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chimeric transcription factor


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4 replies to this topic

#1 Ikar

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Posted 20 December 2010 - 12:32 PM

Hi!

Does anyone knows what the term "chimeric" means in connection with a transcription factor?

My assumption is that a transcription factor is called "chimeric" if it can be activated by a
molecule which derives from another species.

I'll be happy if someone is can give me the exact definition. :)

br,
Ikar

#2 newarray

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Posted 28 December 2010 - 12:06 PM

Chimeric transcription factors are transcription factors with dys-regulated functions. For ex normal transcription factor which is supposed to activate expression in its chimeric form couldn't activate that particular gene expression.

Hope it convinced you.

#3 Ikar

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Posted 01 January 2011 - 09:42 AM

Thank you for your answer!
But that summons up another question: What is a "dys-regulation"?

I understood your explanations this way: I have a transcription that causes gene expression
of a specific gene. And if this transcription factor is transformed into it's chimeric form it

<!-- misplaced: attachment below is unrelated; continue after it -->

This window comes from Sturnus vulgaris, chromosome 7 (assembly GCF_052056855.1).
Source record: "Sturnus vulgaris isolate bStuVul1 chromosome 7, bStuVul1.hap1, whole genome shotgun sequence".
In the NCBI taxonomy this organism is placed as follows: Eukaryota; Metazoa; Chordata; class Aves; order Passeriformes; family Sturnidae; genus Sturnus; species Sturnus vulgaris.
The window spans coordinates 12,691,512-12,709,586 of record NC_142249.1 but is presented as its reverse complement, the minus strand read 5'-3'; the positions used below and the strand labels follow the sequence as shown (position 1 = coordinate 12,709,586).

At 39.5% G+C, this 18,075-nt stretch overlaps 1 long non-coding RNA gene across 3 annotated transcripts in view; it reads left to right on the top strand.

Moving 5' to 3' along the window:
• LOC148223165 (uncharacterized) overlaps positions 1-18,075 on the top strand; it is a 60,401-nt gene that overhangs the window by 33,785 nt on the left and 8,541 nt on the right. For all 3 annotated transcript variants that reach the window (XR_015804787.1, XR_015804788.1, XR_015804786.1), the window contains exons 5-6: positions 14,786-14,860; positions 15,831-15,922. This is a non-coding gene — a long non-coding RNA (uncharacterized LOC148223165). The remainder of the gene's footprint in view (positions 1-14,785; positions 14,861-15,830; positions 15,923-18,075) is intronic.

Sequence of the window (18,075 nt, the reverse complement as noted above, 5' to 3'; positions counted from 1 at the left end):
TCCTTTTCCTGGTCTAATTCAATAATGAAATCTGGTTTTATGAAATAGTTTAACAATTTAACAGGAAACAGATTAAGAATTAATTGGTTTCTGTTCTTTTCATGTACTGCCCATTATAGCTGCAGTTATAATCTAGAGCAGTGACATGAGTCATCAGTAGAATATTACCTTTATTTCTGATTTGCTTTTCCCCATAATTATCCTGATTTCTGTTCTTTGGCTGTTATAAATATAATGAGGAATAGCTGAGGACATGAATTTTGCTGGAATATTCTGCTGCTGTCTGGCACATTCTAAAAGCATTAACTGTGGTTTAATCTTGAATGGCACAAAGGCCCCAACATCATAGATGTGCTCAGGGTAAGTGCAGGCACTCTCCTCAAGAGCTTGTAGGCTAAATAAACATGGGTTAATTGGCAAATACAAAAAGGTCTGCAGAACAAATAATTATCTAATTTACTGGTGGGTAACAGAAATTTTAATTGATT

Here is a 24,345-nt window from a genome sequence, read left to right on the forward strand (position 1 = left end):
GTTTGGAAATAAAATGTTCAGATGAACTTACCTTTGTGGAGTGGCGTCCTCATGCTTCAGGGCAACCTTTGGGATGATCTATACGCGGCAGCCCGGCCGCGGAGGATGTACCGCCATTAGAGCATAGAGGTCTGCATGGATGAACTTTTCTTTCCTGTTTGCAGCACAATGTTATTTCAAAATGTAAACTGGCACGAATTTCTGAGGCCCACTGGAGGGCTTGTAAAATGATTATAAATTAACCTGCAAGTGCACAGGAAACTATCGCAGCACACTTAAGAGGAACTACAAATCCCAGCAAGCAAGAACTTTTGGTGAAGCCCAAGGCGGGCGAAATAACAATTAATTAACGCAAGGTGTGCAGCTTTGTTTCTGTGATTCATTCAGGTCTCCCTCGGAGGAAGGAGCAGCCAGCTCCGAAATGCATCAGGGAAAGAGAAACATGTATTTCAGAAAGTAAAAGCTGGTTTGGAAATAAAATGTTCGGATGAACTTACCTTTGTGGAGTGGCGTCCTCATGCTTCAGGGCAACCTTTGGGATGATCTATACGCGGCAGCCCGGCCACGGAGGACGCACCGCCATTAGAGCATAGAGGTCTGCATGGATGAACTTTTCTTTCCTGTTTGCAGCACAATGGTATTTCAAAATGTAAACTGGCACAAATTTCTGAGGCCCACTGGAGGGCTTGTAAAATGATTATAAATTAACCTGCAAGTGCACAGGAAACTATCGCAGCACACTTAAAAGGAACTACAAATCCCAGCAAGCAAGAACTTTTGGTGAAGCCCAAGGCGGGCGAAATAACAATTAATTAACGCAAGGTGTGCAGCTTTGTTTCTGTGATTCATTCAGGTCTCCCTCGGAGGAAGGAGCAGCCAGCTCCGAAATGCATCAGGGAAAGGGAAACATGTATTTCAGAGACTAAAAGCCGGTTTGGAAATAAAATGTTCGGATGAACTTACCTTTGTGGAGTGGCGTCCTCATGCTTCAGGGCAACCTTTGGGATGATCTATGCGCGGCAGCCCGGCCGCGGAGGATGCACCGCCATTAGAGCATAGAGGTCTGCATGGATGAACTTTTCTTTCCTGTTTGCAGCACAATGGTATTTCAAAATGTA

will activate the gene expression of an other gene?

#4 Radish

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Posted 27 January 2011 - 03:04 PM

That is a good question...

I would think that a chimeric transcription factor would be a factor with fragments/domains of different origins, not necessarily disregulated, for example:

Transcription factor A with the DNA binding domain of transcription factor B, or, mouse transcription factor A with human transcription factor A Nuclear Localization Signal.

It could potentially retain function but the protein would be chimeric...


Best regards
Radish

#5 Ikar

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Posted 30 January 2011 - 09:38 AM

Now I've recently read that the term "chimeric" means that such a transcription factor is
synthesized of different building block that come from different species.




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